Bacteria eat gut lining with the lack of dietary fibre

24 Oct 2019 11:28 AMLicensee Person
Bacteria eat gut lining with the lack of dietary fibre

diets low in fibre may be linked digestive symptoms

Bacteria eat gut lining with the lack of dietary fibre

Diets low in fibre are commonly used with patients to address digestive symptoms but detrimental to your gut lining if adhered to for too long. Commensal bacteria, when deprived of fibre as a fuel source can use host secreted mucous glycoproteins instead. This can lead to erosion of the colonic mucous barrier.

Glycoproteins make up mucous secreted in the intestines with 80% being carbohydrates. Commensal bacteria (when one organism derives food or benefits from another without hurting or helping it), use this as an energy source. The mucous lining limits the penetration of bacteria whilst producing an antimicrobial substance that kills or inhibits the growth of bacteria close to the lining.

When fibre is not available the microbes use this rich mucous layer as a fuel source and hence negatively affecting the mucous barrier of the gut, which can lead to inflammation and increased susceptibility to pathogens.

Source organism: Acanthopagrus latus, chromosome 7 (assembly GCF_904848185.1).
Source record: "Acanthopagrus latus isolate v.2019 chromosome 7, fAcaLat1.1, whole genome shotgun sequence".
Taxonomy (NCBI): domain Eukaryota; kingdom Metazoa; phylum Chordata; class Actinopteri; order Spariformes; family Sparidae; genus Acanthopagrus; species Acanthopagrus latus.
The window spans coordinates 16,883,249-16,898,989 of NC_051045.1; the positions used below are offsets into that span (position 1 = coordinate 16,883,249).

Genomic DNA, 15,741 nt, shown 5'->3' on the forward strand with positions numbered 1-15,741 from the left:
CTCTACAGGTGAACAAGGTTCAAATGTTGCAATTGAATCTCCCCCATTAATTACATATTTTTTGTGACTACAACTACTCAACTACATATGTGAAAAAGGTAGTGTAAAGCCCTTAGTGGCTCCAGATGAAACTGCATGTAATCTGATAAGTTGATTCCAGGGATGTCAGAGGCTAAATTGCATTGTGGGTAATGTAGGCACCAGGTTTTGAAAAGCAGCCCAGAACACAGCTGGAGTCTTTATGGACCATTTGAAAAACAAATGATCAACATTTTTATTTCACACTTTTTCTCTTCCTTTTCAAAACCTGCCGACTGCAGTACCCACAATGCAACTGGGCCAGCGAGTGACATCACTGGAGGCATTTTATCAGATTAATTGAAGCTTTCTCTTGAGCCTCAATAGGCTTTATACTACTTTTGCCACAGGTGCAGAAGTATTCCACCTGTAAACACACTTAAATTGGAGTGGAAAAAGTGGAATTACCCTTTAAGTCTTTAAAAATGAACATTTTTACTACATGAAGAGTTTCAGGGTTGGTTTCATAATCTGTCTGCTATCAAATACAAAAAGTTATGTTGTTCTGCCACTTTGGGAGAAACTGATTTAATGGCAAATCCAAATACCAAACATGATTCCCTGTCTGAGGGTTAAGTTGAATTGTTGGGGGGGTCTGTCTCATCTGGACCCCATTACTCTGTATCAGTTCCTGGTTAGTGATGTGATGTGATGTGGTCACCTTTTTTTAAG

Numerous mouse studies conclude heightened expressions of inflammatory markers leading to various digestive and bowel issues.

Fibrous foods to introduce or increase in your diet could include – pears, strawberries, avocado, apples, raspberries, bananas, carrots, beetroot, broccoli, Brussel sprouts, lentils, split peas, chickpeas, quinoa, oats, popcorn, almonds, chia seeds, sweet potato and my fav dark chocolate.

Fibre is an important nutrient that may promote weight loss (the right type of fibre), lower blood sugar levels and assist constipation.

If you need any further advice with fibre in your diet book in for a naturopathic appointment.